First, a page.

What We Learned From the Robodebt Royal Commission — And What We Still Don’t Know

Almost 1000 pages. Three volumes. Criminal prosecution recommendations. Meet the Robodebt report released by the Royal Commission.

In 2016, the government of the time launched an automated debt recovery system, which later became known as Robodebt. This system was meant to ‘claw back’ $4 billion worth of incorrectly distributed welfare funds. However, it ended up targeting a lot of Centrelink folks that did nothing wrong. Over the years, Robodebt stole heaps of money from our most vulnerable citizens. 

Families were destroyed. Lives were ruined. Some people never recovered.

In August of 2022, Australia finally launched an enquiry into its Robodebt system. Under the direction of Chief Justice Catherine Holmes, the Royal Commission into the Robodebt Scheme was born. 

Nearly a year later, Holmes’ research was published. As previously mentioned, her report is a beefcake. 

So, what does the Robodebt report say? Who was at fault for this mess? Well, instead of flipping through 1000 pages yourself, here are the Robodebt highlights.

Lesson One: Robodebt Was Illegal

When it comes to critiquing the Robodebt scheme, the Holmes report didn’t pull any punches. She stated that not only was this programme illegal, it was ineffective. At the end of the day, this scheme didn’t save the government any money whatsoever.

“Robodebt was a crude and cruel mechanism, neither fair nor legal, and it made many people feel like criminals,” wrote Holmes. “In essence, people were traumatised on the off-chance they might owe money. It was a costly failure of public administration, in both human and economic terms.”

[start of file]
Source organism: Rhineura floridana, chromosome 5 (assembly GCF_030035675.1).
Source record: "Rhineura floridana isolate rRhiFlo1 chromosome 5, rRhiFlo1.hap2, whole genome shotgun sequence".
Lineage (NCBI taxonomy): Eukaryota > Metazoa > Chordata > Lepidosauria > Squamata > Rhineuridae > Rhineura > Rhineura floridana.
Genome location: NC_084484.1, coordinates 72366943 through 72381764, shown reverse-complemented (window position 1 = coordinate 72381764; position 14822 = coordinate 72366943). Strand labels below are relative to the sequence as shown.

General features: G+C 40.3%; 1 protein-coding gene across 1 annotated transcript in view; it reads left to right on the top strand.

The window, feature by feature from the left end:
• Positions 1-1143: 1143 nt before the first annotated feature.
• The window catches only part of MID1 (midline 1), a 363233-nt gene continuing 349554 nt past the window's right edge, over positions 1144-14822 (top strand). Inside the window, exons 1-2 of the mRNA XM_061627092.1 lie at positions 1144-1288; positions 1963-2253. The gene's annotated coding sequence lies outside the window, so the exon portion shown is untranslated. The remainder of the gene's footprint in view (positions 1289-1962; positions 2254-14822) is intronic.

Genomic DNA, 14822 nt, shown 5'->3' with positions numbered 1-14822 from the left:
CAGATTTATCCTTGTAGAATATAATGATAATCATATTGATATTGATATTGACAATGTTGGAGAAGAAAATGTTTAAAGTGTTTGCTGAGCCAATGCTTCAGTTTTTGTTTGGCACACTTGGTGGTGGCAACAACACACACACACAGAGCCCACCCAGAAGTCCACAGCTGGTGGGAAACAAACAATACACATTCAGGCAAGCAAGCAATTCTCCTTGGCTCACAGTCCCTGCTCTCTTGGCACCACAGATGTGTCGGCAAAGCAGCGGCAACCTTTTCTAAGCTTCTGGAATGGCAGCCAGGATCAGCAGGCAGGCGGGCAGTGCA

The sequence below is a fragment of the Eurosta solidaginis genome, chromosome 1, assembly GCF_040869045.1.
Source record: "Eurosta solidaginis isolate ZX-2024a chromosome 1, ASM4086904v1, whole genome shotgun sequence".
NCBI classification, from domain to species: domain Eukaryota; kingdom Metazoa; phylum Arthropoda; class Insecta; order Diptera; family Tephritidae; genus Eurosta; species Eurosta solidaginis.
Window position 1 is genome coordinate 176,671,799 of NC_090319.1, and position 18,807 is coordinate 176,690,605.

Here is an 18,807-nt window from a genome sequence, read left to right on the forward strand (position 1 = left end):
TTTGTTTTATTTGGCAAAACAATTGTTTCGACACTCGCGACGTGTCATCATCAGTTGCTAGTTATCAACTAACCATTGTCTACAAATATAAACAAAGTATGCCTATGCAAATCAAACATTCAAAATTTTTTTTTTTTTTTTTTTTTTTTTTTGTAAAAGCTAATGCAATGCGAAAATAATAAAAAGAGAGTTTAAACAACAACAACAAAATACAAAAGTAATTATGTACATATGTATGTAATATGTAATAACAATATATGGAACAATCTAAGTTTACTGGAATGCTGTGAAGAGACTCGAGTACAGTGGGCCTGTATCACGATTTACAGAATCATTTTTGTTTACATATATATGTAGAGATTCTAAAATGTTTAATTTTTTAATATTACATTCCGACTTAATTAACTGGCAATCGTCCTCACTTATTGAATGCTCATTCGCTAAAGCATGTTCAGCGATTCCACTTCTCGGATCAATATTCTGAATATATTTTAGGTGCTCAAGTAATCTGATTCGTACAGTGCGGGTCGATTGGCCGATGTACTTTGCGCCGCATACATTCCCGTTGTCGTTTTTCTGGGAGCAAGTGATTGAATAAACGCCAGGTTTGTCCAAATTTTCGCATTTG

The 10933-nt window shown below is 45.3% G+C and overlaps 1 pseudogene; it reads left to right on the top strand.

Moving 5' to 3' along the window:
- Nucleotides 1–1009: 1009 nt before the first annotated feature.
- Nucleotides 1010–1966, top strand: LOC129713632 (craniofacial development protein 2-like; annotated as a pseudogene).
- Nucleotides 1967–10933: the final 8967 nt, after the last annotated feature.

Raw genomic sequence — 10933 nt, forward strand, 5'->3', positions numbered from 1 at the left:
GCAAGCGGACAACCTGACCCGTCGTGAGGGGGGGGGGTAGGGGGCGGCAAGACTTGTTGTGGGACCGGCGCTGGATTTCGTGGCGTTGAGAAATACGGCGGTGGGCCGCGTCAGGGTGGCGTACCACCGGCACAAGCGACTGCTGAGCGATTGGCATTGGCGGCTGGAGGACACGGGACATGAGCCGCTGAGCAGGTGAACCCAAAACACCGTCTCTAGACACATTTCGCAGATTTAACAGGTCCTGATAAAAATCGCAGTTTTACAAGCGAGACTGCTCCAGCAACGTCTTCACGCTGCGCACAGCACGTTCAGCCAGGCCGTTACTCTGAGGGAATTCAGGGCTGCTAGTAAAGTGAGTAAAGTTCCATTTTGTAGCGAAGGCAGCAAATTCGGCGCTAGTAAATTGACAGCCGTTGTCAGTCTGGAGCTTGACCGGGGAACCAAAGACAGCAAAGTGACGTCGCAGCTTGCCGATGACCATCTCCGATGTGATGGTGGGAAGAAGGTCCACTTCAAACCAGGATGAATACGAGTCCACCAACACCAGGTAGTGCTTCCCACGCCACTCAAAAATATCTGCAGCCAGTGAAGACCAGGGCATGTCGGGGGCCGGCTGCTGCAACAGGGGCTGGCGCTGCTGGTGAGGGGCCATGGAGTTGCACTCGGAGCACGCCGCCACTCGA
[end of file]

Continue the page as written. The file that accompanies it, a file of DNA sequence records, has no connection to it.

“It is remarkable how little interest there seems to have been in ensuring the scheme’s legality, how rushed its implementation was, how little thought was given to how it would affect welfare recipients, and the lengths to which public servants were prepared to go to oblige ministers on a quest for savings.”

Lesson Two: Some People Are to Blame

Now, it’s worth noting that the Robodebt scheme didn’t exist in a vacuum. It was created and perpetuated by people. 

Fortunately, Catherine Holmes knows this. In her Robodebt report, she sledges a number of parliamentary members and public servants

The parliamentary members Holmes criticised include:

  • Former Prime Minister, Scott Morrison
  • Victorian Liberal, Alan Tudge
  • Former Queensland MP, Stuart Robert
  • Former Minister, Christian Porter 

The public servants Holmes criticised include:

  • Kathryn Campbell
  • Mark Withnell
  • Malisa Golightly
  • Annette Musolino
  • Russell de Burgh
  • Serena Wilson
  • Cath Halbert
  • Renée Leon 

One of the public servants that Holmes was most critical of was Kathryn Campbell. This is because Campbell led the Department of Social Services during the Robodebt days.

As Holmes wrote, “Campbell had been responsible for a department that had established, implemented, and maintained an unlawful program”.

“When exposed to information that brought to light the illegality of income averaging, she did nothing of substance. When presented with opportunities to obtain advice on the lawfulness of that practice, she failed to act.”

Lesson Three: There Are More Secrets

In Holmes’ Robodebt report, there’s a sealed section that hasn’t been released to the public. This section “recommends the referral of individuals for civil action or criminal prosecution.”

Holmes believes that this section should remain secret. This is because she doesn’t want to “prejudice the conduct of any future civil action or criminal prosecution.” However, some people believe the secretive nature of this section is concerning.  

One such person who has booed the sealed section was Michelle Grattan, the Chief Political Correspondent for The Conversation. Grattan believes that this decision harms Robodebt’s victims.

“The general public, and especially the victims of Robodebt, deserve to know who has been referred,” said Grattan.

“The scheme did immense damage to a huge number of people. The commission has been scathing about many individuals. There is a strong case for revealing what actions it believes should be taken against which people.”

Related: Robodebt Was the Grinch That Stole My Christmas

Related: What the Robodebt Royal Commission Unearthed in January

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